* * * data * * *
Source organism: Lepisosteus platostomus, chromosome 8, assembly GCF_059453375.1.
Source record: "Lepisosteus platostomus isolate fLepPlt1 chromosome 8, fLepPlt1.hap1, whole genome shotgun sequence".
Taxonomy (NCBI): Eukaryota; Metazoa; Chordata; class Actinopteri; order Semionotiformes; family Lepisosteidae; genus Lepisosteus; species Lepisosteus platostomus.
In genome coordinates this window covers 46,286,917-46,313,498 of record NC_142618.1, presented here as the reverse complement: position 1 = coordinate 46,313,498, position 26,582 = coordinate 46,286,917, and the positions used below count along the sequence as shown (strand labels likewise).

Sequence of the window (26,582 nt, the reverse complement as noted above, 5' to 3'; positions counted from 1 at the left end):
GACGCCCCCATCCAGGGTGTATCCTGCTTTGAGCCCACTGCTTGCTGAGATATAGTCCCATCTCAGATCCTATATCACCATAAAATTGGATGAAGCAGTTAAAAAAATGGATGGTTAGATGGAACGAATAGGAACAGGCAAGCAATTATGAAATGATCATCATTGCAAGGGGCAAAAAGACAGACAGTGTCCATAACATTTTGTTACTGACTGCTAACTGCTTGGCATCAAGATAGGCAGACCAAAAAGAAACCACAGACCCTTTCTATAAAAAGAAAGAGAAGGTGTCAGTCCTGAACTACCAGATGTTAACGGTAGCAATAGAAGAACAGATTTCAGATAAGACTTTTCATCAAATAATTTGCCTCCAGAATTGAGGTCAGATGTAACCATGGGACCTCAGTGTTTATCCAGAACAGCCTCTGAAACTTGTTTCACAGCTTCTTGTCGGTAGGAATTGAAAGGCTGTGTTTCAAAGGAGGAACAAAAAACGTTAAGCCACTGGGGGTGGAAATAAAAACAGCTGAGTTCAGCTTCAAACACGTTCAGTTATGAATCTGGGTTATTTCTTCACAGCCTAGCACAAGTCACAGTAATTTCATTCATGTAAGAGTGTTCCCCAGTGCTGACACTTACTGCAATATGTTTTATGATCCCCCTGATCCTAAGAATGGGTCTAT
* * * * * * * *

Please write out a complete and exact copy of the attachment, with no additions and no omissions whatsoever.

Source organism: Lepisosteus platostomus, chromosome 8, assembly GCF_059453375.1.
Source record: "Lepisosteus platostomus isolate fLepPlt1 chromosome 8, fLepPlt1.hap1, whole genome shotgun sequence".
Taxonomy (NCBI): Eukaryota; Metazoa; Chordata; class Actinopteri; order Semionotiformes; family Lepisosteidae; genus Lepisosteus; species Lepisosteus platostomus.
In genome coordinates this window covers 46,286,917-46,313,498 of record NC_142618.1, presented here as the reverse complement: position 1 = coordinate 46,313,498, position 26,582 = coordinate 46,286,917, and the positions used below count along the sequence as shown (strand labels likewise).

Sequence of the window (26,582 nt, the reverse complement as noted above, 5' to 3'; positions counted from 1 at the left end):
GACGCCCCCATCCAGGGTGTATCCTGCTTTGAGCCCACTGCTTGCTGAGATATAGTCCCATCTCAGATCCTATATCACCATAAAATTGGATGAAGCAGTTAAAAAAATGGATGGTTAGATGGAACGAATAGGAACAGGCAAGCAATTATGAAATGATCATCATTGCAAGGGGCAAAAAGACAGACAGTGTCCATAACATTTTGTTACTGACTGCTAACTGCTTGGCATCAAGATAGGCAGACCAAAAAGAAACCACAGACCCTTTCTATAAAAAGAAAGAGAAGGTGTCAGTCCTGAACTACCAGATGTTAACGGTAGCAATAGAAGAACAGATTTCAGATAAGACTTTTCATCAAATAATTTGCCTCCAGAATTGAGGTCAGATGTAACCATGGGACCTCAGTGTTTATCCAGAACAGCCTCTGAAACTTGTTTCACAGCTTCTTGTCGGTAGGAATTGAAAGGCTGTGTTTCAAAGGAGGAACAAAAAACGTTAAGCCACTGGGGGTGGAAATAAAAACAGCTGAGTTCAGCTTCAAACACGTTCAGTTATGAATCTGGGTTATTTCTTCACAGCCTAGCACAAGTCACAGTAATTTCATTCATGTAAGAGTGTTCCCCAGTGCTGACACTTACTGCAATATGTTTTATGATCCCCCTGATCCTAAGAATGGGTCTAT